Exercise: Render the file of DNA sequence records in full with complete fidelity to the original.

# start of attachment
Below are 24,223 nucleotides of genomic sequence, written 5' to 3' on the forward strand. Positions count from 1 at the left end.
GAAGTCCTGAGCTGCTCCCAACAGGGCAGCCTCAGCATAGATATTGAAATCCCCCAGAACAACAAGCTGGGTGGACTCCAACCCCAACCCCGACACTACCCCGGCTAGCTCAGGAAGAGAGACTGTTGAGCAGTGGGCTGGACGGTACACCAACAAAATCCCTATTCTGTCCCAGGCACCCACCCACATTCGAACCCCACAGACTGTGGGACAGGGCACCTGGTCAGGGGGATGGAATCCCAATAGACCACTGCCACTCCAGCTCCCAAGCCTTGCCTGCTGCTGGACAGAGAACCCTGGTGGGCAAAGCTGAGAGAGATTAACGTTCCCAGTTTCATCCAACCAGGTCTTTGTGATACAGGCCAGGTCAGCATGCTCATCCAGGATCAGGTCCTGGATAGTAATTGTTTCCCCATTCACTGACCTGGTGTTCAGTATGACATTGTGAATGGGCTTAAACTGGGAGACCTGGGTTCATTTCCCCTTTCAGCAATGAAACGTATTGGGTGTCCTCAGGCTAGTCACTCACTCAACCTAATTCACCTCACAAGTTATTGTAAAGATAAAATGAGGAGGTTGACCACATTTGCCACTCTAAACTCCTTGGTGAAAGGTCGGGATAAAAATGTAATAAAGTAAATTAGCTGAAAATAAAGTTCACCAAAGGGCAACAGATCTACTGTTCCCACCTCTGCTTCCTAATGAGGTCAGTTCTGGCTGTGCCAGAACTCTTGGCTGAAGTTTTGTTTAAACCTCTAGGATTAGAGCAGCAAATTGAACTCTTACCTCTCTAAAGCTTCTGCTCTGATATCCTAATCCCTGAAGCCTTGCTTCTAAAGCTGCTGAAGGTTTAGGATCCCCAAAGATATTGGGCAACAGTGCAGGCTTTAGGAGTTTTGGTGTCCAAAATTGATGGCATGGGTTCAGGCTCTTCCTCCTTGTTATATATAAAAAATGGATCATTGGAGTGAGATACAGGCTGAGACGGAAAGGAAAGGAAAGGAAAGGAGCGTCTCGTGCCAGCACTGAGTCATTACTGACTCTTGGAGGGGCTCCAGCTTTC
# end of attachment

Below are 24,223 nucleotides of genomic sequence, written 5' to 3' on the forward strand. Positions count from 1 at the left end.
GAAGTCCTGAGCTGCTCCCAACAGGGCAGCCTCAGCATAGATATTGAAATCCCCCAGAACAACAAGCTGGGTGGACTCCAACCCCAACCCCGACACTACCCCGGCTAGCTCAGGAAGAGAGACTGTTGAGCAGTGGGCTGGACGGTACACCAACAAAATCCCTATTCTGTCCCAGGCACCCACCCACATTCGAACCCCACAGACTGTGGGACAGGGCACCTGGTCAGGGGGATGGAATCCCAATAGACCACTGCCACTCCAGCTCCCAAGCCTTGCCTGCTGCTGGACAGAGAACCCTGGTGGGCAAAGCTGAGAGAGATTAACGTTCCCAGTTTCATCCAACCAGGTCTTTGTGATACAGGCCAGGTCAGCATGCTCATCCAGGATCAGGTCCTGGATAGTAATTGTTTCCCCATTCACTGACCTGGTGTTCAGTATGACATTGTGAATGGGCTTAAACTGGGAGACCTGGGTTCATTTCCCCTTTCAGCAATGAAACGTATTGGGTGTCCTCAGGCTAGTCACTCACTCAACCTAATTCACCTCACAAGTTATTGTAAAGATAAAATGAGGAGGTTGACCACATTTGCCACTCTAAACTCCTTGGTGAAAGGTCGGGATAAAAATGTAATAAAGTAAATTAGCTGAAAATAAAGTTCACCAAAGGGCAACAGATCTACTGTTCCCACCTCTGCTTCCTAATGAGGTCAGTTCTGGCTGTGCCAGAACTCTTGGCTGAAGTTTTGTTTAAACCTCTAGGATTAGAGCAGCAAATTGAACTCTTACCTCTCTAAAGCTTCTGCTCTGATATCCTAATCCCTGAAGCCTTGCTTCTAAAGCTGCTGAAGGTTTAGGATCCCCAAAGATATTGGGCAACAGTGCAGGCTTTAGGAGTTTTGGTGTCCAAAATTGATGGCATGGGTTCAGGCTCTTCCTCCTTGTTATATATAAAAAATGGATCATTGGAGTGAGATACAGGCTGAGACGGAAAGGAAAGGAAAGGAAAGGAGCGTCTCGTGCCAGCACTGAGTCATTACTGACTCTTGGAGGGGCTCCAGCTTTC